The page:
Orange County Sheriff’s Deputy Mark Salgado and his daughter, Alissa, 15, first learned about the Patriotic Service Dog Foundation while attending Pet Expo 2017 in April at the OC Fair & Event Center.
In an effort to reverse the staggering number of suicides committed by veterans, the foundation provides service dogs at no cost to veterans battling post-traumatic stress disorder (PTSD) or who have other health issues.
The dogs can be trained to interrupt panic attacks and nightmares, pick up items off the floor, and protect their owners from being confronted too abruptly.
“They train them to do all sorts of things,” Salgado said. “Whatever that veteran needs, they can make arrangements and start training the dog.”
Salgado and Alissa currently are working with their second service dog trainee, Jet, an adorable 2 1/2-month-old Labrador retriever.
They are teaching Jet to perform basic duties before he goes to the Patriotic Service Dog Foundation for specific training suited for his future owner.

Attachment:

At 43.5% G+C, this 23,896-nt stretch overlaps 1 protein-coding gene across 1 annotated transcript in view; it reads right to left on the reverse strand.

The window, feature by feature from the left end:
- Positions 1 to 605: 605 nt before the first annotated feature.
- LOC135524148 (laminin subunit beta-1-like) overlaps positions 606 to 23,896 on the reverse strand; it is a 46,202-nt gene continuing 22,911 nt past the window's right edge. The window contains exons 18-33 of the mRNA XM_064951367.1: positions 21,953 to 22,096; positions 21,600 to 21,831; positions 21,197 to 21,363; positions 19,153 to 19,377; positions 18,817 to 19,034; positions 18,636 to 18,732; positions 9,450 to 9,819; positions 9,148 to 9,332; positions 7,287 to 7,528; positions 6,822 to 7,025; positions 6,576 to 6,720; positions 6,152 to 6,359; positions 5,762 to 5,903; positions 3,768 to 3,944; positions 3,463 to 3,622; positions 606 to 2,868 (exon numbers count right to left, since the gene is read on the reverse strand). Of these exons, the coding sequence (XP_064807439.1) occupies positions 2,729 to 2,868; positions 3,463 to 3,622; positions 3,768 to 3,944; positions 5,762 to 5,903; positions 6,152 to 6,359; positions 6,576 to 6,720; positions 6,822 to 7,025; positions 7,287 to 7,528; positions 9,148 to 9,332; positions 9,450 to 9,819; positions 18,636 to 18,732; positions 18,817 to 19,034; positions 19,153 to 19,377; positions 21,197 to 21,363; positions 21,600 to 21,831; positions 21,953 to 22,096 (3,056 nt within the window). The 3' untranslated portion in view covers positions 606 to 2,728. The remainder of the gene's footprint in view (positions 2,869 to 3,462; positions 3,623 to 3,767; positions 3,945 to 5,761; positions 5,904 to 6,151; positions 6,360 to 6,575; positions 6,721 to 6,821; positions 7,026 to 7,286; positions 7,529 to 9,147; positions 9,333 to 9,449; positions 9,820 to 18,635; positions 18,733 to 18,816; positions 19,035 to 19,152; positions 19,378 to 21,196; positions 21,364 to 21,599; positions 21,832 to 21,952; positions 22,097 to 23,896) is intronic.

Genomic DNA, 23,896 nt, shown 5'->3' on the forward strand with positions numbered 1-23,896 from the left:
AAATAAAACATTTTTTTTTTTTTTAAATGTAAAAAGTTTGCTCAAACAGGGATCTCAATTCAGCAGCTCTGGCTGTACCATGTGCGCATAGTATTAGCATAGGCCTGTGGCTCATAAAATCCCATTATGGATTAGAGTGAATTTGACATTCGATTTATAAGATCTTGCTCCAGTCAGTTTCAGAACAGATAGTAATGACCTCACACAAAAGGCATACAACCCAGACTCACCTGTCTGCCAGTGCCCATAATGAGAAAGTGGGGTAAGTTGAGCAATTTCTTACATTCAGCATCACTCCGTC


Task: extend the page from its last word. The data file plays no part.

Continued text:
“It’s fun to be able to take him out places and train him,” Alissa said. “It’s fun to have a puppy to play with. What’s not to love about puppies?”
By the time the service dogs are ready to go home with a veteran, about $25,000 has been invested in each one, said Tom Tackett, founder and president of the Patriotic Service Dog Foundation.
Twenty-three service dogs trained by the foundation are currently serving veterans.
Salgado felt the nonprofit would be the ideal beneficiary for this year’s push-up challenge at the Theo Lacy Facility, the maximum-security jail complex in Orange, where he works.
Salgado’s coworkers and Theo Lacy administrators were all for the plan.
Starting at 4:20 p.m. on Friday, Nov. 10, deputies at Theo Lacy performed 20 push-ups every hour for 20 hours to symbolize the shocking number of 20 suicides per day committed by veterans.
With dozens of supporters – and service dogs – on hand, deputies and others performed the final 20 push-ups on Nov. 11 under a tent in the Theo Lacy parking lot.
“What you’re doing here today for us is very much appreciated and we really do thank you,” Tackett said to the deputies.
The number of push-ups has been lowered by two since the 22 performed every hour for 22 hours in 2016, the first year of the event.
“Our hope is that we get to zero,” Undersheriff Don Barnes said. “Eventually, the hope is that we just celebrate our veterans on Veterans Day and not the ones we are losing after they are done serving.”
The deputies promoted the event in advance and raised money through T-shirt sales, opportunity drawings, and at the event.
“It brings awareness,” Sheriff Sandra Hutchens said to those who organized and participated in the push-up challenge. “It’s saving lives and bringing honor to those who serve.”